Winner of an electoral campaign conditioned by the weight of the recession on middle-class families, Obama puts the need to lay the foundations for a new phase of growth at the top of the agenda. The choice falls on the definition of a new development model in which Wall Street counts less than Main Street, reducing the weight of finance on GDP. If it was the real estate crisis that triggered the difficulties of the banks then found themselves lacking in capital, Obama identifies the vulnus in an economic system too tied to speculation. Together with Summers and Geithner, but also with a host of liberal economic advisers like Daniel Tarullo and conservatives like Paul Volcker, he therefore decides to take a different path. If it is the middle class that suffers the most, the state will have to help them recover. Thus, multiple initiatives aimed at supporting the economy of individual families start: scholarships to be able to attend college, free public health for children, new schools in poor neighborhoods, renewable sources to lower energy bills, controls to avoid speculation of credit cards, drug grants for the elderly, fast trains to connect small and large centers in order to use cars less, broadband Internet network in every corner of the nation to allow equal access to the opportunities of the digital economy for all. These are medium and long-term projects, but Obama’s strategy is to “invest in the future” by committing the state to create better living conditions for the middle class. A crucial pillar of this building is the recovery of jobs, and therefore the 787 billion dollar economic stimulus that Congress passes in record time foresees a shower of dollars in a myriad of projects, public and otherwise, destined to produce jobs. Obama’s goal is to create 3-4 million within 2 years, but the Republican opposition, led by former presidential rival John McCain, he accuses him of creating an economic boomerang because the debt caused by the dizzying growth of public spending “will weigh on the next generations”. Mike Huckabee, the former evangelical pastor and former Arkansas governor who was also a candidate for Republicans in 2008, goes so far as to call Obama’s recipe a ‘socialist’, warning Americans about the risks of a ‘European statism’ in the United States. The confrontation in Congress with the Republicans is tough, marked by an ideological contrast that is repeated when Obama presents the 2010 draft budget, which includes such an increase in public spending as to predict, at best, a record deficit of 1,200 billion. dollars. But if the right disputes the choice of leveraging public spending to revive employment,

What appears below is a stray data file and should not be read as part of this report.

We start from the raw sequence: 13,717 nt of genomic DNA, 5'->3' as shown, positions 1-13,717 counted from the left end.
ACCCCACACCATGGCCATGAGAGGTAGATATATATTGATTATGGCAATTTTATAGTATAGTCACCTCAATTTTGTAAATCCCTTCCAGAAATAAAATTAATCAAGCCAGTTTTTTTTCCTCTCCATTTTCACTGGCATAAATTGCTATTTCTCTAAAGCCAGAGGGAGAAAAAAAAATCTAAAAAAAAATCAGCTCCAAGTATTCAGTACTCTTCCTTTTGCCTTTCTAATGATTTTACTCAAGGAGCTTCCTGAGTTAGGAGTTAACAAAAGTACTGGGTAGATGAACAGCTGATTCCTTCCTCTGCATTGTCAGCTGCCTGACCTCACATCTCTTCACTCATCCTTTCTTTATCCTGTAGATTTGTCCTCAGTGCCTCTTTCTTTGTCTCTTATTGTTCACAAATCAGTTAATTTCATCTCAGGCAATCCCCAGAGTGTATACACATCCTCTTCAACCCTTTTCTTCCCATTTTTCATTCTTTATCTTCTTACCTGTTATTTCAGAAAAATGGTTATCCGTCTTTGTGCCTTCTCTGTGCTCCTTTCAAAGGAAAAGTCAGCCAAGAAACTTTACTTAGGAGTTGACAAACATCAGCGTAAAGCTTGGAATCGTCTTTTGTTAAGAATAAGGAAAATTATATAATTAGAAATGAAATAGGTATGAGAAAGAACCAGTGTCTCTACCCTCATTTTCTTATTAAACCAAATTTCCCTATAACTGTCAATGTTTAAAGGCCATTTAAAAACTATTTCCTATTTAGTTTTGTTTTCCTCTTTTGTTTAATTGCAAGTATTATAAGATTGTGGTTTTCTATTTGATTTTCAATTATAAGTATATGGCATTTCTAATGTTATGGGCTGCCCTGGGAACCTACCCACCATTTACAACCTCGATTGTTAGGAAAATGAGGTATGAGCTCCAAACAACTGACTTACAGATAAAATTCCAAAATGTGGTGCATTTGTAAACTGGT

Obama and Geithner embrace the Troubled Assets Relief Program (TARP) inherited from the Bush administration, which provides public aid to financial institutions at risk of collapse and with capital exceeding 500 million dollars. There are 19 large banks that access loans and undergo stress tests of the Federal Reserve to ascertain their stability on the markets. Geithner also launches a plan to identify ‘toxic securities’ and gradually put them back on the markets, but for liberal economists, such as Nobel laureates Joseph Stiglitz and Paul Krugman, these are palliatives because they are intended to “not solve the problem of the system at its root. financial”. Krugman proposes ‘timed nationalizations’ of banks, but Geithner is convinced that even state intervention in the economy must have limits. The clash is over the application of Keynesian principles at the beginning of the 21st century: Krugman is pushing for a massive public presence in finance, while the administration fears that this would jeopardize the prospect of recovery, stopping the return of capital over time private in Wall Strett. For Obama, the revival of growth passes through massive investments in the fight against pollution and climate protection. The decision to set new standards for harmful emissions for cars – aiming to consume 1 liter of gasoline per 16 km in 2016 – means pushing the manufacturing industries to massive investments destined to create green jobs, jobs linked to the development of new generation plants that protect the health of the planet. The intention is to make America the leading power of the new climate and energy agreements intended to be approved by the Copenhagen Conference in December 2009, thus also pursuing a very patriotic goal: to drastically reduce dependence on imports of crude oil from unstable nations. such as Saudi Arabia, Venezuela and Libya.

Barack Obama - the 44th President of the United States